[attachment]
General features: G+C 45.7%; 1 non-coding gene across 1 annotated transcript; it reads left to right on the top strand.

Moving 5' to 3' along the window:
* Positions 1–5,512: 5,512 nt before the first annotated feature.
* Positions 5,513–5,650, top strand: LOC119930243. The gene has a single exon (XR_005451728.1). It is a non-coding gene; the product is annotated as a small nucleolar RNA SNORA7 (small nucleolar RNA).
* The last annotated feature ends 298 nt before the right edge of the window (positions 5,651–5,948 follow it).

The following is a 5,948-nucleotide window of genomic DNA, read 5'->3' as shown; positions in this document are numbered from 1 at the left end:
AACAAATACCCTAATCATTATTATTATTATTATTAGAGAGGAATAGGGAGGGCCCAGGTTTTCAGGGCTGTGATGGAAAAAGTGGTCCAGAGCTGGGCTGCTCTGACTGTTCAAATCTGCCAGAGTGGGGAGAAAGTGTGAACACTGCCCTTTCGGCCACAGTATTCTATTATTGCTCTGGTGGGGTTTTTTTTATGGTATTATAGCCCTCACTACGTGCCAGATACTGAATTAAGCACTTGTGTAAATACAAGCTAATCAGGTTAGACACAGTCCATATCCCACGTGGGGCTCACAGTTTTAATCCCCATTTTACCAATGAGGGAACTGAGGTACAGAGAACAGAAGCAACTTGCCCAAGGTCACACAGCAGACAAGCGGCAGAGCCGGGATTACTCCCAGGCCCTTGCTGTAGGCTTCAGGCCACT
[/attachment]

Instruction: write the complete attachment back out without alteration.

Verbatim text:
General features: G+C 45.7%; 1 non-coding gene across 1 annotated transcript; it reads left to right on the top strand.

Moving 5' to 3' along the window:
* Positions 1–5,512: 5,512 nt before the first annotated feature.
* Positions 5,513–5,650, top strand: LOC119930243. The gene has a single exon (XR_005451728.1). It is a non-coding gene; the product is annotated as a small nucleolar RNA SNORA7 (small nucleolar RNA).
* The last annotated feature ends 298 nt before the right edge of the window (positions 5,651–5,948 follow it).

The following is a 5,948-nucleotide window of genomic DNA, read 5'->3' as shown; positions in this document are numbered from 1 at the left end:
AACAAATACCCTAATCATTATTATTATTATTATTAGAGAGGAATAGGGAGGGCCCAGGTTTTCAGGGCTGTGATGGAAAAAGTGGTCCAGAGCTGGGCTGCTCTGACTGTTCAAATCTGCCAGAGTGGGGAGAAAGTGTGAACACTGCCCTTTCGGCCACAGTATTCTATTATTGCTCTGGTGGGGTTTTTTTTATGGTATTATAGCCCTCACTACGTGCCAGATACTGAATTAAGCACTTGTGTAAATACAAGCTAATCAGGTTAGACACAGTCCATATCCCACGTGGGGCTCACAGTTTTAATCCCCATTTTACCAATGAGGGAACTGAGGTACAGAGAACAGAAGCAACTTGCCCAAGGTCACACAGCAGACAAGCGGCAGAGCCGGGATTACTCCCAGGCCCTTGCTGTAGGCTTCAGGCCACT